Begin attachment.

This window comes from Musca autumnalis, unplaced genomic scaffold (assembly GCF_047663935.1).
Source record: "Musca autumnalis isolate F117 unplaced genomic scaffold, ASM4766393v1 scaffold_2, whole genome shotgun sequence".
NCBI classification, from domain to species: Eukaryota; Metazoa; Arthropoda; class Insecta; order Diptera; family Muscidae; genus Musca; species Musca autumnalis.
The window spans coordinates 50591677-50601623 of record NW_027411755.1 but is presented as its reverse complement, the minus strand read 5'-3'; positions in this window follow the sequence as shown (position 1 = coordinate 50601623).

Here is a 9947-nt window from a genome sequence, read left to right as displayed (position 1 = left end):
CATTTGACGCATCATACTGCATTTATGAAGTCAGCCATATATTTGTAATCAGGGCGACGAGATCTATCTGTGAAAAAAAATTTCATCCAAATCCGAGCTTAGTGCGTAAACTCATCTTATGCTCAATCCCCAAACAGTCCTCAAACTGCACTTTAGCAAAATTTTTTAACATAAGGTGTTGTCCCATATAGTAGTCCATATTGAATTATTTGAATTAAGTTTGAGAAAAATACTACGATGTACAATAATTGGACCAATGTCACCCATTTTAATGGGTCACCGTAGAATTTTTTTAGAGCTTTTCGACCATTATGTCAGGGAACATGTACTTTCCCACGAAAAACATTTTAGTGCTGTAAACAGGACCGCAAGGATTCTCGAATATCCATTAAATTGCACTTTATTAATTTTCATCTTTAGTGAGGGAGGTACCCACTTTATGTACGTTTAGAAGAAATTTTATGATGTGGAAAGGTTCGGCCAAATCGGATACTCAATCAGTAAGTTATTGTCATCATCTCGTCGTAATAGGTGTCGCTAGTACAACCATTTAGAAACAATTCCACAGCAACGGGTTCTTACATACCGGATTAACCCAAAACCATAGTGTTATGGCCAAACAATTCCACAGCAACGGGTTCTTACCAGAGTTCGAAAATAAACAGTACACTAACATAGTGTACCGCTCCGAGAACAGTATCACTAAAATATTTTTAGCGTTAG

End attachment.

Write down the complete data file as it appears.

This window comes from Musca autumnalis, unplaced genomic scaffold (assembly GCF_047663935.1).
Source record: "Musca autumnalis isolate F117 unplaced genomic scaffold, ASM4766393v1 scaffold_2, whole genome shotgun sequence".
NCBI classification, from domain to species: Eukaryota; Metazoa; Arthropoda; class Insecta; order Diptera; family Muscidae; genus Musca; species Musca autumnalis.
The window spans coordinates 50591677-50601623 of record NW_027411755.1 but is presented as its reverse complement, the minus strand read 5'-3'; positions in this window follow the sequence as shown (position 1 = coordinate 50601623).

Here is a 9947-nt window from a genome sequence, read left to right as displayed (position 1 = left end):
CATTTGACGCATCATACTGCATTTATGAAGTCAGCCATATATTTGTAATCAGGGCGACGAGATCTATCTGTGAAAAAAAATTTCATCCAAATCCGAGCTTAGTGCGTAAACTCATCTTATGCTCAATCCCCAAACAGTCCTCAAACTGCACTTTAGCAAAATTTTTTAACATAAGGTGTTGTCCCATATAGTAGTCCATATTGAATTATTTGAATTAAGTTTGAGAAAAATACTACGATGTACAATAATTGGACCAATGTCACCCATTTTAATGGGTCACCGTAGAATTTTTTTAGAGCTTTTCGACCATTATGTCAGGGAACATGTACTTTCCCACGAAAAACATTTTAGTGCTGTAAACAGGACCGCAAGGATTCTCGAATATCCATTAAATTGCACTTTATTAATTTTCATCTTTAGTGAGGGAGGTACCCACTTTATGTACGTTTAGAAGAAATTTTATGATGTGGAAAGGTTCGGCCAAATCGGATACTCAATCAGTAAGTTATTGTCATCATCTCGTCGTAATAGGTGTCGCTAGTACAACCATTTAGAAACAATTCCACAGCAACGGGTTCTTACATACCGGATTAACCCAAAACCATAGTGTTATGGCCAAACAATTCCACAGCAACGGGTTCTTACCAGAGTTCGAAAATAAACAGTACACTAACATAGTGTACCGCTCCGAGAACAGTATCACTAAAATATTTTTAGCGTTAG